Virginia Woolf walks into a room. Alone, she has space to breath. And to write.
In a series of lectures presented at the women’s college of Cambridge University in 1928, subsequently published in 1929 as A Room of One’s Own, Virginia Woolf famously wrote: “a woman must have money and a room of her own if she is to write fiction.” In 2017, as the monetary divide between the wealthiest eight (formerly the 1%) and the rest of the world becomes greater,and the gallery system begins to suffer alongside artists, this statement can easily be amended to, “any artist must have a trust fund. Period.” Latham Zearfoss began from this position by feeling and acknowledging the effects of all these conditions as he attempts to unravel the entanglement of the artist in late capitalism. How can the artist maintain radicality and enact anti-capitalist principles within the double bind of the commercial art world? Guided by this question, the objects, pictures, environments, and installations Zearfoss has created for INTENTS & PURPOSES insist on a place for political content within a market context.
Chelsea Manning walks into the room where she will live for the next thirty-five years.
Zearfoss conjures both Woolf and Manning in his installation, A Room of One’s Own Making. Composed of individually crafted bars of lavender and bergamot-scented Shea butter soap stacked like bricks into a room the size and scale of an unfinished prison cell. The installation charts the trajectory of value within the same experience of space along the spectrum of reward and punishment. The idea that one could own one’s space, secluded from the material world, is held in tension with the forced isolation of solitary confinement, where space conversely owns a person. One person’s haven is another’s trap. Formally, Zearfoss implies the continuous rise of the prison wall within the structural outline to offer visual access to the cell. Like the juxtaposition of the figures of Manning and Woolf, this tragi-comic object theater near by also operates through opposition in juxtaposition. A pedestal that appears to melt in the manner of Lynda Benglis’s pour sculptures is the base for a pile of candles wrapped like dynamite. Subbing birthday candles as dynamite
holds the joy of revolutionary potential with no bang.
Octavia reunites with Judith at the Butler Family Reunion. At this interdimensional meet-up, they finally resolve feminism’s intersectionality dilemma and retroactively reprogram the logic of the 2017 Women’s March on Washington to account for the concerns of women of all races, genders, classes, sexualities, abilities, religions, and nationalities. After much debate, they do not change the election results as a Republican government hastens the fall of imperial capitalism and creates solidarity amongst “minority” factions across the world.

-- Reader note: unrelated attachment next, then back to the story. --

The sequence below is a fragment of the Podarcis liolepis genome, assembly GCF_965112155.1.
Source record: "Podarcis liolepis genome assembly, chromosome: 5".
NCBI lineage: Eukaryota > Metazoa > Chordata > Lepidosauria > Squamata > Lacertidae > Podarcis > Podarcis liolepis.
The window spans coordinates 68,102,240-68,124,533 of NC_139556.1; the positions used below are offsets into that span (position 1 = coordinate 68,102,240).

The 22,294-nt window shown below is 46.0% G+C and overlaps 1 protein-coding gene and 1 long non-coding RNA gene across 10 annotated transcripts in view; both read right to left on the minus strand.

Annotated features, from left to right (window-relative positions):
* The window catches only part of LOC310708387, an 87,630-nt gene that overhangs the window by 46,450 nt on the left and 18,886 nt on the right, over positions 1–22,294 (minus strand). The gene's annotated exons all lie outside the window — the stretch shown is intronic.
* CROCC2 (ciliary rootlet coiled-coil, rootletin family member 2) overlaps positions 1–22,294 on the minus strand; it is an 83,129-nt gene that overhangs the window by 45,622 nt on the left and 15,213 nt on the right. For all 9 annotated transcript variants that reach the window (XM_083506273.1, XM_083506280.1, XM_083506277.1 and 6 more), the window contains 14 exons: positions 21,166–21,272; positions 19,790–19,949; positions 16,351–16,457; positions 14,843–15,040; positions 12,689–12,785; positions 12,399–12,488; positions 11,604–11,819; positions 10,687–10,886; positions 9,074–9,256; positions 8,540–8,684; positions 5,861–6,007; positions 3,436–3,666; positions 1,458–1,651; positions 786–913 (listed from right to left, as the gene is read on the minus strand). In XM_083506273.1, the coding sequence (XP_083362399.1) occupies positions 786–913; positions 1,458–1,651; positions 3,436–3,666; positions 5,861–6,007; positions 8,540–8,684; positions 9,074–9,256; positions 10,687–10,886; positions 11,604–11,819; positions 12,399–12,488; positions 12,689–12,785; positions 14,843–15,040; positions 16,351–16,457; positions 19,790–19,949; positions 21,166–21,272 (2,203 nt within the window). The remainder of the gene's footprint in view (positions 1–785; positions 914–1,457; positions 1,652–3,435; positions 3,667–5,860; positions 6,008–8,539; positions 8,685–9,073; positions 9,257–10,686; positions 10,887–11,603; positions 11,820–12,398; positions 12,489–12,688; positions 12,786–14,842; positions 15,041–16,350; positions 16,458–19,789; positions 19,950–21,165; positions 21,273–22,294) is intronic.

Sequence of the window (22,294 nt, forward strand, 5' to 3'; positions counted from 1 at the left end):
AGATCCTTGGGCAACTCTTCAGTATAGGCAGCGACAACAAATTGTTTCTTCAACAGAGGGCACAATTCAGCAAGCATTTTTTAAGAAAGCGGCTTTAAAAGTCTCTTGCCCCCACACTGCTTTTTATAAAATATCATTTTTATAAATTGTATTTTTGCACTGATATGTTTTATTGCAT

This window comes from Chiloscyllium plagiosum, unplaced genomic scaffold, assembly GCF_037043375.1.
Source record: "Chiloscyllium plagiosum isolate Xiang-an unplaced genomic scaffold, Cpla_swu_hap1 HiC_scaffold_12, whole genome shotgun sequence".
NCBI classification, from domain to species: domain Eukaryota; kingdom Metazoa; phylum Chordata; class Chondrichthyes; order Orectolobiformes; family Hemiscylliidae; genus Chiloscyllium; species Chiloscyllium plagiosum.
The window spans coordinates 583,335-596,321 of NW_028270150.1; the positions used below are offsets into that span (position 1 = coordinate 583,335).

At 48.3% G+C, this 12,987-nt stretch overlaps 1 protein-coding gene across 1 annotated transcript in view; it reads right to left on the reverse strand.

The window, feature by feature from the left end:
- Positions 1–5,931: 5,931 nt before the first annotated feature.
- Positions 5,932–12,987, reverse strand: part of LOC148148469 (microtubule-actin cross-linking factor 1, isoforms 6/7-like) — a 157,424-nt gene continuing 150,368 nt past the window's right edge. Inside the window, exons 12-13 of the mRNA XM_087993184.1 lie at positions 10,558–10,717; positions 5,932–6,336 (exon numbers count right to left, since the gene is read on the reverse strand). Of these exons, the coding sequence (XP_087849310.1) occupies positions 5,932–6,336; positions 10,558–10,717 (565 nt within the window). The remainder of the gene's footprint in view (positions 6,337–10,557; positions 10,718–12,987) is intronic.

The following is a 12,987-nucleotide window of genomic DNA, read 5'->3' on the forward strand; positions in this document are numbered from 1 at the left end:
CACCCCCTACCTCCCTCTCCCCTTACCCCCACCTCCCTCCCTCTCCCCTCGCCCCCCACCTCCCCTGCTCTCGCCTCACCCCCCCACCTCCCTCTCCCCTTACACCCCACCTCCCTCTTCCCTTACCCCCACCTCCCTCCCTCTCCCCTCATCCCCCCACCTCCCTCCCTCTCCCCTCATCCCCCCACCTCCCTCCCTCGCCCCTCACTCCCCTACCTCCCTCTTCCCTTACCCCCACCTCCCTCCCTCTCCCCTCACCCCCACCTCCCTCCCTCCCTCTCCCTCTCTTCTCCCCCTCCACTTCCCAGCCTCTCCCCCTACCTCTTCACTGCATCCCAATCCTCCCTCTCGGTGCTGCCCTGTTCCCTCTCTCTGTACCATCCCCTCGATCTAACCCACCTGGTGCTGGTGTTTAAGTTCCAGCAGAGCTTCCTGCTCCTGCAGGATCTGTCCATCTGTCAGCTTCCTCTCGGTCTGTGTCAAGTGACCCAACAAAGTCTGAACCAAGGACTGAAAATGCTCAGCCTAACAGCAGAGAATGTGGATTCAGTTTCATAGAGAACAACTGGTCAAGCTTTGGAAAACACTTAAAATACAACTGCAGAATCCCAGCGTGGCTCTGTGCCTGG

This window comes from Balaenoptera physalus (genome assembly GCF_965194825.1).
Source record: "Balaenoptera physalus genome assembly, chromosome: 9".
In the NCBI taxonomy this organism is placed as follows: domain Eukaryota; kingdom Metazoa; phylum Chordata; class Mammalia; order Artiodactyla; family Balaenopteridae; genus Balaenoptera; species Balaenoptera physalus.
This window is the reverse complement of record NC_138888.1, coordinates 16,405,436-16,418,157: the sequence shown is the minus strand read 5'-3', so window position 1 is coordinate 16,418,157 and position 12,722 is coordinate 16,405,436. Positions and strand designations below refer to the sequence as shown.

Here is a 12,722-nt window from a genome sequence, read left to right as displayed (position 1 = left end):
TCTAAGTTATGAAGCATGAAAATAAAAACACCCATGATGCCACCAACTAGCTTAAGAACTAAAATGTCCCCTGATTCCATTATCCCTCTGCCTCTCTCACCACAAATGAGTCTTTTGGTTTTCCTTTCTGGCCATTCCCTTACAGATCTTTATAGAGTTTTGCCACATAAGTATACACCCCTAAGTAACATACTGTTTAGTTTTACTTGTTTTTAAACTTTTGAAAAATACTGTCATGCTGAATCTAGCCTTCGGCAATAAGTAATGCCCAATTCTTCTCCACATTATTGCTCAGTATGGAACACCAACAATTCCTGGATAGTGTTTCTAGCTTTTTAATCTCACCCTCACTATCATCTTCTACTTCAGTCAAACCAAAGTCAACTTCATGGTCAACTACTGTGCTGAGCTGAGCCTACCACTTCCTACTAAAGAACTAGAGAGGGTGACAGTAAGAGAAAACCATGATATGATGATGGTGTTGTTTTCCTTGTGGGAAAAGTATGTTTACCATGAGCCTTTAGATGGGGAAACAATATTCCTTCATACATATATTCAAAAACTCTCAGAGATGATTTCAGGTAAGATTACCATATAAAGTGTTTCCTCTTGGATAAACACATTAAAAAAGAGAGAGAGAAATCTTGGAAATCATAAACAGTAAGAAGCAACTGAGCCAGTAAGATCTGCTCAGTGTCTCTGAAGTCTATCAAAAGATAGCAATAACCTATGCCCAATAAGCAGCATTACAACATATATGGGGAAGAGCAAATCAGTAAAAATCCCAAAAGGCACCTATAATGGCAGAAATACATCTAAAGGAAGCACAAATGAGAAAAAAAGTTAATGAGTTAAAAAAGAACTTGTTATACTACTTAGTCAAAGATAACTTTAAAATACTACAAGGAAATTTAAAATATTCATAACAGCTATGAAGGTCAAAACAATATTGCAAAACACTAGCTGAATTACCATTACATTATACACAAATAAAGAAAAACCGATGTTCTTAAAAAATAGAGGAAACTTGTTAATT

In the video, The Butlers Did It, Zearfoss again matchmakes across time and place to bring together acclaimed science fiction writer Octavia Butler and gender theorist Judith Butler as inadvertently played by two actors in the role of doctors in segments of stock footage. The Butlers Did It plays on the only functioning television that is the smallest and last, following a line of four handcrafted facsimiles that decrease in size in scaled steps before it. Each sits on an appropriately titled Sculptural Object To Put A TV On, which like aforementioned Dynamite, appear to melt in contrast to the structural solidity of the fabricated monitors. Beyond their shared surname, Zearfoss teases out an ideological kinship between the two Butlers: both thinkers posit a futurity that is inclusive of difference. Judith anticipates a future in which gender diversity is recognized and understood, a positive perspective in contrasts with the shadow future Butler imagines in her dystopian narratives. Identifying the problems of structural oppression across many stages of capitalism--from the early trade of people in the early stages of colonialism thru the fall of empire into a post-apocalyptic ruin, Octavia cites human nature as the cause for humanity’s inability to move beyond hierarchical structures. In addition to the image, the script has also been lifted from the internet. Zearfoss cobbled together the most popular quotations by each writer as cited by users of GoodReads.com, an online platform for readers to rate and review books to construct the script. Taken out of their larger context, the passages register as commercial soundbytes for selling products and are a nod, to be sure, to “Feminist Ryan Gosling,” a popular meme that paired images of actor Ryan Gosling with feminist quips to manifest a collective popular imaging of the ideal feminist partner. The witty back and forth registers how complexity is reduced and reproduced for the effect of humor.
Walter Benjamin’s Angel of History and Mark Wallinger’s Angel meet at the bottom of the escalator at the Angel Underground Station in London. (This station is not wheelchair accessible.) The pair meditate using methods designed to make one more productive in the workplace by alleviating toxic effects of stress, ultimating making employees more machine-like. The escalator cries out in pain. The Angels join the chorus.
How long after something breaks should it be fixed? At the first sign of unease or on the verge of disrepair? These questions apply equally to the discrepancies of the economic system in the world market as they do to the squealing escalator in Zearfoss’s immersive sound and video installation, Dirge. Certainly the escalator expressed smaller signs of breakdown before launching its orchestra of screeches. Zearfoss enlisted a team of singers to match the mechanical song with their voices, the distinction between human voices and machine sounds are blurred into a haunting, atonal cacophony that confuses the machine’s experience as human and the worker’s experience as mechanized.
Chelsea Manning walks out of a room.